Amid all this, there are still uncertainties over whether the polls could be held before April. The diverse positions of different political parties emerged at a conference chaired by President Sirisena on Friday. More importantly, the views of the President and the Prime Minister differed. Prime Minister Wickremesinghe was to assert that whichever system was followed, whether it be the proportional representation or the first-past-the-post, it was his considered view that elections should be held before the National New Year. Wickremesinghe said cosensus over elections should be reached at least by the first week of January next year. He said it would take nearly a month for the UNP to decide on their list of candidates. Some UNPers even suggested a date as early as January 15. A decision had to be made in this regard by all political parties. That the view contrasted with that of President Sirisena became clear. He said everyone had agreed that the local government polls should be held under a new system. Most parties had earlier backed proposals to introduce the first-past-the-post system. Thus, Sirisena is not in favour of the local polls being held under the proportional representation system. The contradictory positions raise doubts on whether the polls could be held before the National New Year.

Delimitation Commission Chairman Asoka Peiris told the meeting that they still had to consider some 2,000 more public petitions. He admitted that the previous delimitation in some instances had been carried out in such a way as to benefit only one political party. Minority or caste votes which remained in a bloc have been divided into different wards. There were also other disparities. The local authority for Sammanthurai, with a voter strength of 60,000 had a lesser number of members while the one at Dehiattakandiya with the same voter strength had 30 members. On the other hand, the one at Laggala with a voter strength of 3,000 had ten members. The Commission will take another fortnight to study the petitions before it and recommend other changes. In addition, such a move would require more time for the Department of Elections to study the newer wards. A party leader who took part in the meeting said, “At the end, we all agreed to disagree. That is all that happened.” The leader who did not wish to be identified was categorical that no elections would be possible ahead of April. A seminar on the subject followed in the afternoon.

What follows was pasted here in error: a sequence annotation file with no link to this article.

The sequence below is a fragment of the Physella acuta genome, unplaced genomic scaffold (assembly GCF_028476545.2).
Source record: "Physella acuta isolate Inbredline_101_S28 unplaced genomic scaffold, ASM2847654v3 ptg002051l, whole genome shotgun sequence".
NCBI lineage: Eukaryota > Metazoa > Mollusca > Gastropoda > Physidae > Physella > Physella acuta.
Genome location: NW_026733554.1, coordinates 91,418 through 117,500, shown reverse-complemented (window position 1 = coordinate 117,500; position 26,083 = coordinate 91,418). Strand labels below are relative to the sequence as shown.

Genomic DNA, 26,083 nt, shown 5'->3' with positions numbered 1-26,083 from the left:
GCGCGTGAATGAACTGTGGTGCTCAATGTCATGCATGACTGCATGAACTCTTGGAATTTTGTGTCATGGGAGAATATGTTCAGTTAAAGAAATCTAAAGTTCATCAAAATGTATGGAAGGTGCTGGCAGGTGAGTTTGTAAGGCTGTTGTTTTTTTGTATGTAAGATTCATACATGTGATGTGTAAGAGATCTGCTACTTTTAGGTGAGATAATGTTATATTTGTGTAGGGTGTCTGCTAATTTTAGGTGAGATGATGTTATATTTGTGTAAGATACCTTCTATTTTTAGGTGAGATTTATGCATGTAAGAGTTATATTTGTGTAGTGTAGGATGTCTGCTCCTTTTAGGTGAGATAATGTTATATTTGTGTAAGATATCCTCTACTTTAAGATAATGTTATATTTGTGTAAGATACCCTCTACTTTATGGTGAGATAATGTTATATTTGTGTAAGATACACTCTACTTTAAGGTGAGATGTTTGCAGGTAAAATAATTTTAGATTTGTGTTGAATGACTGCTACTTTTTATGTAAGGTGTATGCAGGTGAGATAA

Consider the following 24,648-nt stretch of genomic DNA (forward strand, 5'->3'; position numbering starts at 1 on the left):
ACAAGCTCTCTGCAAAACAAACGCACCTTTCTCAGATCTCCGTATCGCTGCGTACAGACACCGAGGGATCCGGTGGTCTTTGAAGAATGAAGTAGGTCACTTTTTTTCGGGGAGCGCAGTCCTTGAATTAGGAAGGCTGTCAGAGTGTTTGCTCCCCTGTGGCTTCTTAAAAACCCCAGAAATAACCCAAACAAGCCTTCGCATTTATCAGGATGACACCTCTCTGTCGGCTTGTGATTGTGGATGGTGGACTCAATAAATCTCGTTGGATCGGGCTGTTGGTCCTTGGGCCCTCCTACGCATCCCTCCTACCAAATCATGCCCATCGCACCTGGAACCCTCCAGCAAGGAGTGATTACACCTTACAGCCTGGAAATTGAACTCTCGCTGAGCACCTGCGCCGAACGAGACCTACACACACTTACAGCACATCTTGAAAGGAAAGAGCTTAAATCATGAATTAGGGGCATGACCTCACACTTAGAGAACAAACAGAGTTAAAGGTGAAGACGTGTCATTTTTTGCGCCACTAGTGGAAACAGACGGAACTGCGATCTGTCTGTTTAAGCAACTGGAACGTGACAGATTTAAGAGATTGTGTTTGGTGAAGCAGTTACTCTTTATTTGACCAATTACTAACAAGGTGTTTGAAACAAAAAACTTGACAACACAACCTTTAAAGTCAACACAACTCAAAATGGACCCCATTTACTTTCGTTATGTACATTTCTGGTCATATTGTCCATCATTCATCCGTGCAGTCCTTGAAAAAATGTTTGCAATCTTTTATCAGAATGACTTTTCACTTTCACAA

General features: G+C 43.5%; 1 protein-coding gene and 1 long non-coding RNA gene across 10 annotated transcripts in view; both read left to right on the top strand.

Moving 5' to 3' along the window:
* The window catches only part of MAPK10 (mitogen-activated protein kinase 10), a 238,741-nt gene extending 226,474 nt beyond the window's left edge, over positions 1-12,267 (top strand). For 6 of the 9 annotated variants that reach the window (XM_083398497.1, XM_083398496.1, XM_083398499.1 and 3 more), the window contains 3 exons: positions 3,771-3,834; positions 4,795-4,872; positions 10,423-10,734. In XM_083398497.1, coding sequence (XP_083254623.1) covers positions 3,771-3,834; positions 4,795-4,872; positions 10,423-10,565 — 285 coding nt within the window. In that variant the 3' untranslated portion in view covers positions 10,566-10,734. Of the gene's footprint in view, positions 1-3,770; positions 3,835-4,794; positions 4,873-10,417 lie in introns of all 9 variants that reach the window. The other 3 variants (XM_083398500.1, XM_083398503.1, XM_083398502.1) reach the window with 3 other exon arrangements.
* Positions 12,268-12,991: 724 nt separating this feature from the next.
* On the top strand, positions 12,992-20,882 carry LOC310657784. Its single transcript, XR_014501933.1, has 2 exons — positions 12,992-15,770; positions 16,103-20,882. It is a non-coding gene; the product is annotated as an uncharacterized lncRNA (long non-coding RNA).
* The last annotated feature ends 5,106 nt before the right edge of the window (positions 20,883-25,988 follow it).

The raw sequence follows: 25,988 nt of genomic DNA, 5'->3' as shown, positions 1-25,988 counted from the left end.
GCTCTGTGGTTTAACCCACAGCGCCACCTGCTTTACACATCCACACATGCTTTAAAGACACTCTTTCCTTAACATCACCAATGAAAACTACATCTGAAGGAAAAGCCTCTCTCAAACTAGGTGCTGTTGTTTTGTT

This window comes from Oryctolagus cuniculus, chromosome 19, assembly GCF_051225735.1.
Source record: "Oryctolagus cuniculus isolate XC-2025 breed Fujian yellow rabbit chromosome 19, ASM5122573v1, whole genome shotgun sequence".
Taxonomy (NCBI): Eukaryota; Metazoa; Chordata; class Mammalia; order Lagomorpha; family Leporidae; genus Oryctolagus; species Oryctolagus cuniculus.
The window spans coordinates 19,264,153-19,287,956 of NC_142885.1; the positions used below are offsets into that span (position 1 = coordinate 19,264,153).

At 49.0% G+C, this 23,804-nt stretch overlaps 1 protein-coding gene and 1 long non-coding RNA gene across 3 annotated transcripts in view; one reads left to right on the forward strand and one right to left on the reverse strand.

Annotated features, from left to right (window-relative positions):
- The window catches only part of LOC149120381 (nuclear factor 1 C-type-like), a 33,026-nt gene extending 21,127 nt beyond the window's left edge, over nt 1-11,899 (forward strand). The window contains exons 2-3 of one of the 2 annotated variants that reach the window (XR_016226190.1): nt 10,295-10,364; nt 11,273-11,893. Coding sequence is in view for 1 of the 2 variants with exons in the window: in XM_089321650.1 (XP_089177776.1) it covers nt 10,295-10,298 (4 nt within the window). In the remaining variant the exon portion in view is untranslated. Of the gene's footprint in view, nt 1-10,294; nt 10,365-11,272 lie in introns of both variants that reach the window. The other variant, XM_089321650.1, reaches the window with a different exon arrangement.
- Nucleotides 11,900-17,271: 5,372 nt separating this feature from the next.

President Sirisena, Premier Wickremesinghe and others attending Friday's all-party meeting to discuss the upcoming local council elections and delimitation issues.

Publicly announcing early polls was the new Deputy Media Minister Karunaratne Paranavithana. He told a news briefing: “We hope that the elections will be held as scheduled in March. Though there are some 700 submissions made to the Committee which is looking into the issues on delimitation, some of them are overlapping. Therefore we hope the process can be completed and elections be held as scheduled before end of March.”

UNP leaders believe an early local poll would place them at a highly advantageous position vis-à-vis the SLFP. This, they claim, is because their grassroots level organisations have been re-vitalised. As against this, they point out that the SLFP vote base at the grassroots level would be divided between Sirisena and Rajapaksa loyalists. A much worse scenario they forecast is the emergence of a third force, a pro-Rajapaksa group, which could even relegate the Sirisena led SLFP to third place. A victory in the majority of local councils, the UNFGG believes would help it introduce what is being described as ‘grassroots level reforms.’ Some 2,500 Gramarajya Development Centres (Sanwardhana Kendraya – GSK ) are to be set up. Identified funds allocated under development programmes of the Central Government, Provincial Council and Pradeshiya Sabha are to be allotted for spending in the GSK. Here are significant highlights of a concept paper before the UNFGG. This is one of the ‘five point’ plans – a new country in 60 months, an election pledge of the UNP ahead of the parliamentary polls in August.